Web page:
The vowel /ə/ is not distinguished from short /a/ orthographically; both are written as α. In this grammar, however, the a/ə contrast will always be indicated in romanization.

3.3.3 Stress Marking

Alashian consistently marks stress using an acute accent over the stressed vowel: ά έ ί ύ ώ. On digraphs, the second letter takes the accent: εί ού.

Accented majuscule letters exist as well, formed by shifting the accent mark to the left of the letter: Ά Έ Ί Ύ Ώ. However, stress is usually not marked on majuscule letters unless the letter is the first character in a word. In all-caps text, for instance, there will generally be very few stress marks written.

3.3.4 Semivowels

The semivowels /w j h/ all share letters with a vowel: η marks both /eː/ and /h/, ι marks both /i/ and /j/, and υ marks both /w/ and /u/. For the most part, however, this is not a problem, as the vocalic pronunciation can be assumed when the letter appears between two consonants and the consonantal pronunciation elsewhere.

Potential confusion only arises in two cases:

3.3.5 The Glottal Stop

The glottal stop /ʔ/ is never indicated orthographically. In many cases, however, it can be implied, such as when a vowel letter appears word-initially (since word-initial vowels must be preceded by /ʔ/), or if two vowels appear in a row (e.g., αε must be /aʔe/, since /ae/ cannot occur).

3.3.6 Gemination and Aspiration

Gemination is indicated by simply doubling a glyph: ττ tt, σσ ss, μμ mm. The geminate /tʃtʃ/, however, is spelled τζζ čč rather than as τζτζ.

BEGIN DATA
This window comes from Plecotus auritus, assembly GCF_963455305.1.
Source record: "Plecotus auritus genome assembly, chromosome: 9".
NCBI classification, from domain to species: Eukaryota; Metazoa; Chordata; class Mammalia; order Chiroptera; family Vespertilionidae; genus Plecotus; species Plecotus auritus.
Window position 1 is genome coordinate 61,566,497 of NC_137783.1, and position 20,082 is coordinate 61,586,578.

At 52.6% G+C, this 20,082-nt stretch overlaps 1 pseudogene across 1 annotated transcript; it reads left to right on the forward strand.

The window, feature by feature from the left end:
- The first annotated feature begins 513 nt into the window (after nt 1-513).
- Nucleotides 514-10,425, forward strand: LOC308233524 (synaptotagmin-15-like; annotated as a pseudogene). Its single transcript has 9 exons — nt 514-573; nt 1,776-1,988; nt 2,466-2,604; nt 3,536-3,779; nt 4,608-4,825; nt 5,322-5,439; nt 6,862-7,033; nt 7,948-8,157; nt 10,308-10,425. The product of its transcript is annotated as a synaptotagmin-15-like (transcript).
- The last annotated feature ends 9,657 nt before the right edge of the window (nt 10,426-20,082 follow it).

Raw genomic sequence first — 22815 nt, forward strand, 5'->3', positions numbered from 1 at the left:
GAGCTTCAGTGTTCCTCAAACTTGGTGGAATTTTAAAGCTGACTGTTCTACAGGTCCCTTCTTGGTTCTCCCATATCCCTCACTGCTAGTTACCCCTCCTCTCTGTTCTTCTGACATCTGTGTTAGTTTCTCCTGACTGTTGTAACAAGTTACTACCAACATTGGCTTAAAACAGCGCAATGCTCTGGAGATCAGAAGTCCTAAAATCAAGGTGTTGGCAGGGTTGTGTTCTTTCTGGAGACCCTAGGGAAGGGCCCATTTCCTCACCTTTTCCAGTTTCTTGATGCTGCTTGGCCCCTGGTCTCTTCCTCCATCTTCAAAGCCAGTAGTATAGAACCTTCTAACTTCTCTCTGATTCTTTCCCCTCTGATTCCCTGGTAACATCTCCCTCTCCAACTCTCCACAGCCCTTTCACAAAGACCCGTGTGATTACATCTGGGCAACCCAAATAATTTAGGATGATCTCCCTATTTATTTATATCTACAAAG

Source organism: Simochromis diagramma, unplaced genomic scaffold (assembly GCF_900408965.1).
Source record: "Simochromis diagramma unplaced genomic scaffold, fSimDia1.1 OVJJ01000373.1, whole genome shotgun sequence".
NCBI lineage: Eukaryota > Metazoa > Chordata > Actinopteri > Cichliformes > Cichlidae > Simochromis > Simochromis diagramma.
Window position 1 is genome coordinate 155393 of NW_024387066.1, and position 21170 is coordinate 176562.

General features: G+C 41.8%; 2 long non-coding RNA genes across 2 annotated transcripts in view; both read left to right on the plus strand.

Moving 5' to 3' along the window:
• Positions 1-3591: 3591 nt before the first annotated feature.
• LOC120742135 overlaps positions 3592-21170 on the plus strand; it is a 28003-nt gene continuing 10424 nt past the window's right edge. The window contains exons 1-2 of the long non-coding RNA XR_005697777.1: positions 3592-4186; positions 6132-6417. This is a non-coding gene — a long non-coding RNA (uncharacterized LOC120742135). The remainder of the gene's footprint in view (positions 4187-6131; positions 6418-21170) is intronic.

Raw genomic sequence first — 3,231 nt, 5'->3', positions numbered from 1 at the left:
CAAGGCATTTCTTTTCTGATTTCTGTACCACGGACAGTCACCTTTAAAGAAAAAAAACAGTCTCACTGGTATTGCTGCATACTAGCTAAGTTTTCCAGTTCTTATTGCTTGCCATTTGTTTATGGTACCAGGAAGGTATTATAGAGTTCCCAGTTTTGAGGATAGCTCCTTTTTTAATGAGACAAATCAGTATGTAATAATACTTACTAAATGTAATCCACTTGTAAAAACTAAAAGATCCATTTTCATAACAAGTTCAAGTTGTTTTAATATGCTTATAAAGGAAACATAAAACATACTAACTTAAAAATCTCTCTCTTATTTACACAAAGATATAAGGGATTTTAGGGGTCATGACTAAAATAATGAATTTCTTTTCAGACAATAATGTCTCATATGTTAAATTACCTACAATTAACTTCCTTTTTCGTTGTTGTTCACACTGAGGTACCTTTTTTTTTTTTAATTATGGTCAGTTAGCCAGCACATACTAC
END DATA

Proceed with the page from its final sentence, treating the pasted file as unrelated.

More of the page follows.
The aspirated consonants /pʰ tʰ kʰ tʃʰ/, however, are also indicated by doubling the glyph: ππ ph, ττ th, κκ kh, τζζ čh, at least when intervocal; elsewhere the single consonants π τ κ τζ σ are used, since the aspiration is not present. It is thus impossible to tell whether these particular consonants are geminated or aspirated based purely on spelling, or whether a given π τ κ τζ σ in non-intervocalic position represents an underlying aspirated or unaspirated consonant.

The aspirate /tsʰ/ has a similar problem. It is spelled τσ tsh, which is indistinguishable from the cluster τσ ts.

3.3.7 Marking of Subphonemic Features

Alashian orthography consistently marks the sound [c] (an allophone of /j/ after a voiceless consonant and before a stressed vowel) as κι, even though this contrast is subphonemic and completely predictable. Thus the feminine singular form of the adjective αλασεί 'alasī “Alashian” is αλασκιώ 'alaskyā, even though the word is phonemically /ʔalasjaː/.

Nasal assimilation with /r/ (where /mr/ and /nr/ become [br] and [dr]) is also consistently shown in Alashian orthography, despite being an automatic process.

3.3.8 Miscellaneous Irregularities

The Alashian definite article is marked with a prefix which can take various forms. One of the most common ones is ha-. However, here and here only, the /h/ is never indicated, and the prefix is spelled α-. Initial /h/ elsewhere in Alashian is always explicitly marked with η.

Another common clitic prefix is the conjunction “and”, ve- (as well as several other variants). It is always spelled with as υε-, with the letter for /w/, never as в̄ε-.